Losing a coach is so much more than what happens on the field. There’s a relationship there, one that’s been built since a player was in high school and getting letters, phone calls and visits from that coach.
Rod Carey gets that, and he’s making sure to keep that in mind as he enters his new role as Indiana football’s interim offensive line coach and run game coordinator.
“Those are real relationships and those are real people with families,” Carey said in an introductory press conference Monday.
Head coach Tom Allen made the decision to part ways with Darren Hiller, Indiana’s previous offensive line coach, following the Hoosiers’ loss to Michigan this past Saturday. Allen elected to inform the offensive line in person on Sunday afternoon prior to the press release being sent out.
The group was emotional for obvious reasons, Hiller had been there for most of them since before they set foot on Indiana’s campus for the first time.
“They love Coach Hiller, I love Coach Hiller,” Allen said. “They took it personal in a good way. You know what, they know it’s about accountability, those guys stepping up, challenging them to be able to rise up as a group, to be able to play for each other.”
Carey, a former head coach at Northern Illinois and Temple, steps into Hiller’s role with caution. He knows Hiller and how Indiana’s offensive linemen cared for their former position coach, saying that it’s a difficult situation to be in.
But Carey, a former Hoosier offensive lineman himself, wouldn’t feel right stepping in for just anyone. He only feels comfortable doing so under Allen here at his alma mater, he said.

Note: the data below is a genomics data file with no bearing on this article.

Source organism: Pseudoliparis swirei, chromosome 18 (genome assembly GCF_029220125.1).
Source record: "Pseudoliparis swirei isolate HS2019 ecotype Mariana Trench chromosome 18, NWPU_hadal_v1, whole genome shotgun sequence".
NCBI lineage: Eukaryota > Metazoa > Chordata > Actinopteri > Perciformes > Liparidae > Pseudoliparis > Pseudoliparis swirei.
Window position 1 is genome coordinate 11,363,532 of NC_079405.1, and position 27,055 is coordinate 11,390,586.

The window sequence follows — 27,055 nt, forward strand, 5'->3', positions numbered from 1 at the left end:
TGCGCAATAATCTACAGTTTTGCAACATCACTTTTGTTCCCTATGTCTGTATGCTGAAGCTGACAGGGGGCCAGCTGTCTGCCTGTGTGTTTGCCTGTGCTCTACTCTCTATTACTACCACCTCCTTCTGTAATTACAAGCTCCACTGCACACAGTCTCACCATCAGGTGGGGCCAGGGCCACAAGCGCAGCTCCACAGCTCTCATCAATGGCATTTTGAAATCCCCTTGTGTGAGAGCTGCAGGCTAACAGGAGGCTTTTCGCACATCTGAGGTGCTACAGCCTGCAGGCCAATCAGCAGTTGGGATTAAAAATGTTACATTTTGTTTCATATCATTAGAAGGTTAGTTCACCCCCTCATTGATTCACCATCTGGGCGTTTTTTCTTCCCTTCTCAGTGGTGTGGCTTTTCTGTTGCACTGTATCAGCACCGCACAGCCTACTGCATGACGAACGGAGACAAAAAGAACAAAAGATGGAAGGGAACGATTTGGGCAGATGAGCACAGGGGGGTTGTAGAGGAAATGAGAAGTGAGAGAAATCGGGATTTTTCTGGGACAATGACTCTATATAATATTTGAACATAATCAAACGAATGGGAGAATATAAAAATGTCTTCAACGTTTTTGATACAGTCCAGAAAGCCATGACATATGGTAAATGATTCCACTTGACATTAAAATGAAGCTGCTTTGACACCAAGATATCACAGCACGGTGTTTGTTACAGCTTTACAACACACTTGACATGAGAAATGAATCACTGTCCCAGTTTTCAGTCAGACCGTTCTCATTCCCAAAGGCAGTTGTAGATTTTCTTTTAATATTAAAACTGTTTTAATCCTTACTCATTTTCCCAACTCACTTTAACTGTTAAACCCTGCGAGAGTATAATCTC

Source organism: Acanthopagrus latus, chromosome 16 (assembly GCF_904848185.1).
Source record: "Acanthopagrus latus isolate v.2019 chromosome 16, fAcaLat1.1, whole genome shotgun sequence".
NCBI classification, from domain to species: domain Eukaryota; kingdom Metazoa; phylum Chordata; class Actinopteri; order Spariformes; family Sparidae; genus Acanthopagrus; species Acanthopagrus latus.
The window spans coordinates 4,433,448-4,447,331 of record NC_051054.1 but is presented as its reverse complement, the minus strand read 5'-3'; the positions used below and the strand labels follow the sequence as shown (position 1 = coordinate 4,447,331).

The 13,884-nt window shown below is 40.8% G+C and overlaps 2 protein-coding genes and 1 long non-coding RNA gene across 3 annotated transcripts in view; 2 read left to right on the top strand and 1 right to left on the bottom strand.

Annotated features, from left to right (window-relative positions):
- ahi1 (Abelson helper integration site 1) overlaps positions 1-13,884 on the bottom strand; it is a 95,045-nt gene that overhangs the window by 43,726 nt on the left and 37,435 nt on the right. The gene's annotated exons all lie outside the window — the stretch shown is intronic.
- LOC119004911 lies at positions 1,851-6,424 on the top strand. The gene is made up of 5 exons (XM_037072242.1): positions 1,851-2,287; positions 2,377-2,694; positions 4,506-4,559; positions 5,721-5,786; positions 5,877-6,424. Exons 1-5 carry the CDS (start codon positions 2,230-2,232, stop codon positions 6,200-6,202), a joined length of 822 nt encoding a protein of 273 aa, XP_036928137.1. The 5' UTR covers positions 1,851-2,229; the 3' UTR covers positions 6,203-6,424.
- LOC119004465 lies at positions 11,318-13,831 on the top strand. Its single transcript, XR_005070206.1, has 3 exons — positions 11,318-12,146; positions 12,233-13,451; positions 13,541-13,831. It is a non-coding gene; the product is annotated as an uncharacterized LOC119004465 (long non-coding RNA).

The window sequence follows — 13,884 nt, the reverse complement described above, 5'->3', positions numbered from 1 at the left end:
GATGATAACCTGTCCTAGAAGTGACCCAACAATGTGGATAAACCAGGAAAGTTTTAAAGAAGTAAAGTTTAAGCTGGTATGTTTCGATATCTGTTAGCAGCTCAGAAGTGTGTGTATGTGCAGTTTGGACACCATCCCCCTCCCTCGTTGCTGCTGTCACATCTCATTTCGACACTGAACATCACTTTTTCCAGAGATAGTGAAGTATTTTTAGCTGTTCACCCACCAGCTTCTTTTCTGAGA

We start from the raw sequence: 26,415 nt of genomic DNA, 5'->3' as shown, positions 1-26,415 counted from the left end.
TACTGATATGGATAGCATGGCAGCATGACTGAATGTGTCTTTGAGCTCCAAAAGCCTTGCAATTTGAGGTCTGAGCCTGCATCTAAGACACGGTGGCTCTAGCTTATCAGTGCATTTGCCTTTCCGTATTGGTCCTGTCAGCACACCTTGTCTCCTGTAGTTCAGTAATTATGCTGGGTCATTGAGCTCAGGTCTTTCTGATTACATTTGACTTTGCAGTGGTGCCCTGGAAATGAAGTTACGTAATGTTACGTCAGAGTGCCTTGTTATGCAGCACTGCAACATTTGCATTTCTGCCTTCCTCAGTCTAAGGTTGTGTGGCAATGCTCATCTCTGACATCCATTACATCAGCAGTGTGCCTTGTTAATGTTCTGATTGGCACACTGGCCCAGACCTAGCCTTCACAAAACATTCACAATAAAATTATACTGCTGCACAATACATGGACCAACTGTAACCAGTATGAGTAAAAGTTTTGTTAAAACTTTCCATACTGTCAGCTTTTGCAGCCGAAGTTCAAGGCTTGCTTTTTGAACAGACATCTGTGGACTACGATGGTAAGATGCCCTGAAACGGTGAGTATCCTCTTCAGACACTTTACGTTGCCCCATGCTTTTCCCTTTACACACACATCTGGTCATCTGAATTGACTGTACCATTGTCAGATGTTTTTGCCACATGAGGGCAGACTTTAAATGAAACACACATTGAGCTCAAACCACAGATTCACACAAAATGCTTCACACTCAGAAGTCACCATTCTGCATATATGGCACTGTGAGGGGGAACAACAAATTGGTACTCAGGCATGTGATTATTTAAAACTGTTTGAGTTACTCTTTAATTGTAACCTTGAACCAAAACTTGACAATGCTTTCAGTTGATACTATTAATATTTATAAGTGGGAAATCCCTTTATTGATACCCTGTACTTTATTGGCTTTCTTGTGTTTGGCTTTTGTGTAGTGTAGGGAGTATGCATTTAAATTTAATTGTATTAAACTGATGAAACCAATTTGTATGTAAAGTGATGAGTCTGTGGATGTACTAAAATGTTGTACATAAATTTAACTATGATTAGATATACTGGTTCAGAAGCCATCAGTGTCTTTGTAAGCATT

“Getting to know him [Allen] has been one of the pleasures of my coaching career,” Carey said. “He’s as genuine as they come.”
When it comes to on-field performance, Carey didn’t mince words. He sees a lot of intelligence from the position group, but the execution just hasn’t been up to the level of a Big Ten offensive line.
There’s only so much that he can do in-season, especially with a game against Maryland coming up on Saturday.
“This isn’t a wave your magic wand and everything is better situation,” Carey said. “I’m certainly not a miracle worker, but I know this. I’m gonna try.”
Carey is stepping into a room full of players he didn’t recruit that he has very little relationship with. He’s keeping that in mind as he adjusts to the new role.
There will be differences, especially in regard to the group’s fundamentals, Carey said. But they aren’t going to change up the scheme during the season. There’s simply not much he can do to drastically alter their play this season.
That’s especially true of the offensive line, where conditioning and offseason development are paramount to the unit’s on-field performance. He’ll do what he can, but don’t expect some huge turnaround because that simply isn’t within the realm of possibility.